While party leaders vow to create new jobs on the campaign trail, Statistics Canada labour numbers show continued employment gains in Canada, as a result of easing pandemic restrictions.
There were an additional 90,000 jobs in August -- the third consecutive month of job growth -- bringing the national unemployment rate to 7.1%. Once again, employment growth in B.C. outpaced the rest of Canada. B.C.'s unemployment rate for August was 6.2%.
"For the third consecutive month, British Columbia was the lone province with employment above its pre-pandemic level," Statistics Canada says in a labour force survey released today.
"The Labour Force Survey for August shows that B.C. is making great strides in our economic recovery with another 14,400 jobs gained throughout the province - 13,600 of these jobs are among women," said Ravi Kahlon, B.C.'s minister of Jobs, Economic Recovery and Innovation. "All job gains are full-time.
"B.C. has one of the lowest unemployment rates and a job recovery rate of 101.1%, leading Canada as the only province with employment above pre-pandemic levels for the third straight month."
Prince George has been the leader in B.C., with a job recovery rate of 108.1%.
Employment was up in August in Ontario, Alberta, Saskatchewan and Nova Scotia, and unemployment is now at its lowest level in Canada since February 2020.
The biggest gains were in full-time work and the private sector -- 76,700 jobs -- with the biggest driver being hotels and restaurants. There were 20,000 more jobs in the construction sector -- an increase of 1.4%.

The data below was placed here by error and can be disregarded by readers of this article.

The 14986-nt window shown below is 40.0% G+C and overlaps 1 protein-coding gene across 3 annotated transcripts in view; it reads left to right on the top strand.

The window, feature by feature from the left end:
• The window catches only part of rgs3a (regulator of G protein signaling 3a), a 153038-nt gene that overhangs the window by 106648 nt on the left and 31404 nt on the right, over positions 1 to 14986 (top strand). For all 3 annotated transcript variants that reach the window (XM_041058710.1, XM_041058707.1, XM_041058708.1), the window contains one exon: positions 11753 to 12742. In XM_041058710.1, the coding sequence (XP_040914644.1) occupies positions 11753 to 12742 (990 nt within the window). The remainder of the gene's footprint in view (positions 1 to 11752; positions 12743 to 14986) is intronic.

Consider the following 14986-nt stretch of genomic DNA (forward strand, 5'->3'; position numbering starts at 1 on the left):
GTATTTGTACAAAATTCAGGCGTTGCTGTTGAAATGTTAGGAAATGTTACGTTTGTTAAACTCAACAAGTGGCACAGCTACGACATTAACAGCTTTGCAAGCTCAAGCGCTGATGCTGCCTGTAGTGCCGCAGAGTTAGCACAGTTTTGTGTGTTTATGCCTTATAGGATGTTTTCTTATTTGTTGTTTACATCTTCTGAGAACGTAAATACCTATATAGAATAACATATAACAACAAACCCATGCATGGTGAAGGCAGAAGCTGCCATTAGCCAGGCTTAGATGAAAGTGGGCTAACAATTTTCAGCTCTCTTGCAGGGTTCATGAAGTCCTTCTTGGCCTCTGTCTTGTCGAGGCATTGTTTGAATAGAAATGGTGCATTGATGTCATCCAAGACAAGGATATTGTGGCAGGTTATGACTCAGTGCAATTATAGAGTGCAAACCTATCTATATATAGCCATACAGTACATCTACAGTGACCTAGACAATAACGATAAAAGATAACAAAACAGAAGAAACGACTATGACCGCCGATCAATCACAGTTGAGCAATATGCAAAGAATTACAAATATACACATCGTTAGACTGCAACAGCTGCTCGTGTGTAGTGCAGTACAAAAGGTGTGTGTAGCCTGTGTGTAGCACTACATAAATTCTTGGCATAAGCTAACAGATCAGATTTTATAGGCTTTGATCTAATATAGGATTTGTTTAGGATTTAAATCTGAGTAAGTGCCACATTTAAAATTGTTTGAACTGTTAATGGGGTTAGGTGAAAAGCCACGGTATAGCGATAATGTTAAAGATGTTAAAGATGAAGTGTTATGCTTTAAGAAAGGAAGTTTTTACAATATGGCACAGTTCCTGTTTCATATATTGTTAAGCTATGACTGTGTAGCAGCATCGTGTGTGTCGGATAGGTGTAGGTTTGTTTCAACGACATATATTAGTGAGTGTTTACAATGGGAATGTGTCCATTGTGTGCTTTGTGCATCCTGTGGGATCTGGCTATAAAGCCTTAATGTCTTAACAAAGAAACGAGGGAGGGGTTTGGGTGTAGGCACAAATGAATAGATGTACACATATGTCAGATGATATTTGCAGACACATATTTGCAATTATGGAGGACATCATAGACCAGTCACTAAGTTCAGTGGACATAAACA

"The employment rate was 60.5% in August, 1.3 percentage points below the pre-pandemic rate," Statistics Canada notes.
"By sector, the big driver of the gain was hotels (and) restaurants (+74,600), reflecting a more complete re-opening, and a stark difference with the U.S.," BMO notes in its analysis of the StatsCan survey. "Information, culture (and) recreation rose a hearty 23,900, another sector that would have benefited from reopening.
"On balance, the continued decent gains in employment suggest that the recovery was still grinding forward in late summer even in the face of the budding fourth wave and ongoing supply bottlenecks. Employment is now just 0.8% away from returning to pre-pandemic levels."
StatsCan notes a gain of 20,000 jobs in construction.
"Nearly all of the gains were in Ontario and British Columbia," the survey adds.
Wages generally increased in August.
"Based on the fixed-weighted average, average wages were up 5.2% (+$1.48) in August compared with the 2019 average."
The number of Canadians working from home fell by 1.8% in August to 24%.
The labour underutilization rate barely changed. It is at 14.2%. This reflects the potential labour force that is still unemployed.